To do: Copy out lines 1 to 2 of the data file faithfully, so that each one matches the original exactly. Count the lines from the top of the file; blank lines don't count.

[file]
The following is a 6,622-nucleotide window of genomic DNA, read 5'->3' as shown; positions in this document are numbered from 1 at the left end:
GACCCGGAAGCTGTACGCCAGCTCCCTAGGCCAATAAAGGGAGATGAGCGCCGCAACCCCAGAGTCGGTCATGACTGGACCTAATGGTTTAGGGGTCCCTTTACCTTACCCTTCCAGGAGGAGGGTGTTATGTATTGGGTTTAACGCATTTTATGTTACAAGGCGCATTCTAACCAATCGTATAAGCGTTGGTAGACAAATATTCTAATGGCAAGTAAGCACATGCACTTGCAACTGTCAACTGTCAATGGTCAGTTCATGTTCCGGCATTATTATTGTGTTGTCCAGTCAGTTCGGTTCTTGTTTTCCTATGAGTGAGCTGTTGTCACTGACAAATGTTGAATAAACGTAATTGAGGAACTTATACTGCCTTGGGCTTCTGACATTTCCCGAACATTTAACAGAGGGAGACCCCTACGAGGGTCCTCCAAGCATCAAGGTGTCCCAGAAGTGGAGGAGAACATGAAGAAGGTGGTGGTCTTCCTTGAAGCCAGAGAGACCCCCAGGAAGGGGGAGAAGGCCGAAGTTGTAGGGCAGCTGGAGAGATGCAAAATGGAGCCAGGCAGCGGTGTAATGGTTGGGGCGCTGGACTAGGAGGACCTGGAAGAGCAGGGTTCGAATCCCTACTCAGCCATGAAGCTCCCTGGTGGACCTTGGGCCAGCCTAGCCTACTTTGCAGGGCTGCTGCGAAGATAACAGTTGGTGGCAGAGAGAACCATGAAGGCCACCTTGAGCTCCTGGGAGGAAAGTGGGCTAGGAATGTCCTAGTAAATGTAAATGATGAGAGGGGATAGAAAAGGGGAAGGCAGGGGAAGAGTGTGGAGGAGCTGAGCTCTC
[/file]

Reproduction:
The following is a 6,622-nucleotide window of genomic DNA, read 5'->3' as shown; positions in this document are numbered from 1 at the left end:
GACCCGGAAGCTGTACGCCAGCTCCCTAGGCCAATAAAGGGAGATGAGCGCCGCAACCCCAGAGTCGGTCATGACTGGACCTAATGGTTTAGGGGTCCCTTTACCTTACCCTTCCAGGAGGAGGGTGTTATGTATTGGGTTTAACGCATTTTATGTTACAAGGCGCATTCTAACCAATCGTATAAGCGTTGGTAGACAAATATTCTAATGGCAAGTAAGCACATGCACTTGCAACTGTCAACTGTCAATGGTCAGTTCATGTTCCGGCATTATTATTGTGTTGTCCAGTCAGTTCGGTTCTTGTTTTCCTATGAGTGAGCTGTTGTCACTGACAAATGTTGAATAAACGTAATTGAGGAACTTATACTGCCTTGGGCTTCTGACATTTCCCGAACATTTAACAGAGGGAGACCCCTACGAGGGTCCTCCAAGCATCAAGGTGTCCCAGAAGTGGAGGAGAACATGAAGAAGGTGGTGGTCTTCCTTGAAGCCAGAGAGACCCCCAGGAAGGGGGAGAAGGCCGAAGTTGTAGGGCAGCTGGAGAGATGCAAAATGGAGCCAGGCAGCGGTGTAATGGTTGGGGCGCTGGACTAGGAGGACCTGGAAGAGCAGGGTTCGAATCCCTACTCAGCCATGAAGCTCCCTGGTGGACCTTGGGCCAGCCTAGCCTACTTTGCAGGGCTGCTGCGAAGATAACAGTTGGTGGCAGAGAGAACCATGAAGGCCACCTTGAGCTCCTGGGAGGAAAGTGGGCTAGGAATGTCCTAGTAAATGTAAATGATGAGAGGGGATAGAAAAGGGGAAGGCAGGGGAAGAGTGTGGAGGAGCTGAGCTCTC